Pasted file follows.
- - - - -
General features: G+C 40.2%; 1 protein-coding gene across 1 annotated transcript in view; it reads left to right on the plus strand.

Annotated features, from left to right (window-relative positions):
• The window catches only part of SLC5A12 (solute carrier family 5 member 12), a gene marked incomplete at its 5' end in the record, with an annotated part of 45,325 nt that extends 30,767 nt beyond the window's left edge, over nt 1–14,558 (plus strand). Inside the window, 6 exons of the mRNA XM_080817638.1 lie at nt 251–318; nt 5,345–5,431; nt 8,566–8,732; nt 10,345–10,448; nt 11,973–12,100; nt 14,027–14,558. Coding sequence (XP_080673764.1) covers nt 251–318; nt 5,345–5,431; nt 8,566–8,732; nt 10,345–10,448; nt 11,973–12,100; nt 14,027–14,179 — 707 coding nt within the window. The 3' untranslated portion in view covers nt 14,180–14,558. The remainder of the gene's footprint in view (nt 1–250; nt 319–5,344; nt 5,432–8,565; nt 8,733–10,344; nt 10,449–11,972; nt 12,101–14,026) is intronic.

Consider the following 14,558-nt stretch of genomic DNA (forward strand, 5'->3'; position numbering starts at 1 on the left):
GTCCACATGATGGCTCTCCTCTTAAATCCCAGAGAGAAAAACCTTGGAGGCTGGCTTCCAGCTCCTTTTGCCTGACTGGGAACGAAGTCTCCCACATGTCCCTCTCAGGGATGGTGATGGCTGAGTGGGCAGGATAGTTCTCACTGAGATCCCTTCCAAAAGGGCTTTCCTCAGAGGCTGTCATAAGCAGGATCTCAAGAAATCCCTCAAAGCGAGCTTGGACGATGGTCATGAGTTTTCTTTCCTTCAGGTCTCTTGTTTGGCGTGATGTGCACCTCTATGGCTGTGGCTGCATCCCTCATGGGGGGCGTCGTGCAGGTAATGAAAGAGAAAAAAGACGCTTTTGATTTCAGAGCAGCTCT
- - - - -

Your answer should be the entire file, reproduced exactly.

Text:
General features: G+C 40.2%; 1 protein-coding gene across 1 annotated transcript in view; it reads left to right on the plus strand.

Annotated features, from left to right (window-relative positions):
• The window catches only part of SLC5A12 (solute carrier family 5 member 12), a gene marked incomplete at its 5' end in the record, with an annotated part of 45,325 nt that extends 30,767 nt beyond the window's left edge, over nt 1–14,558 (plus strand). Inside the window, 6 exons of the mRNA XM_080817638.1 lie at nt 251–318; nt 5,345–5,431; nt 8,566–8,732; nt 10,345–10,448; nt 11,973–12,100; nt 14,027–14,558. Coding sequence (XP_080673764.1) covers nt 251–318; nt 5,345–5,431; nt 8,566–8,732; nt 10,345–10,448; nt 11,973–12,100; nt 14,027–14,179 — 707 coding nt within the window. The 3' untranslated portion in view covers nt 14,180–14,558. The remainder of the gene's footprint in view (nt 1–250; nt 319–5,344; nt 5,432–8,565; nt 8,733–10,344; nt 10,449–11,972; nt 12,101–14,026) is intronic.

Consider the following 14,558-nt stretch of genomic DNA (forward strand, 5'->3'; position numbering starts at 1 on the left):
GTCCACATGATGGCTCTCCTCTTAAATCCCAGAGAGAAAAACCTTGGAGGCTGGCTTCCAGCTCCTTTTGCCTGACTGGGAACGAAGTCTCCCACATGTCCCTCTCAGGGATGGTGATGGCTGAGTGGGCAGGATAGTTCTCACTGAGATCCCTTCCAAAAGGGCTTTCCTCAGAGGCTGTCATAAGCAGGATCTCAAGAAATCCCTCAAAGCGAGCTTGGACGATGGTCATGAGTTTTCTTTCCTTCAGGTCTCTTGTTTGGCGTGATGTGCACCTCTATGGCTGTGGCTGCATCCCTCATGGGGGGCGTCGTGCAGGTAATGAAAGAGAAAAAAGACGCTTTTGATTTCAGAGCAGCTCT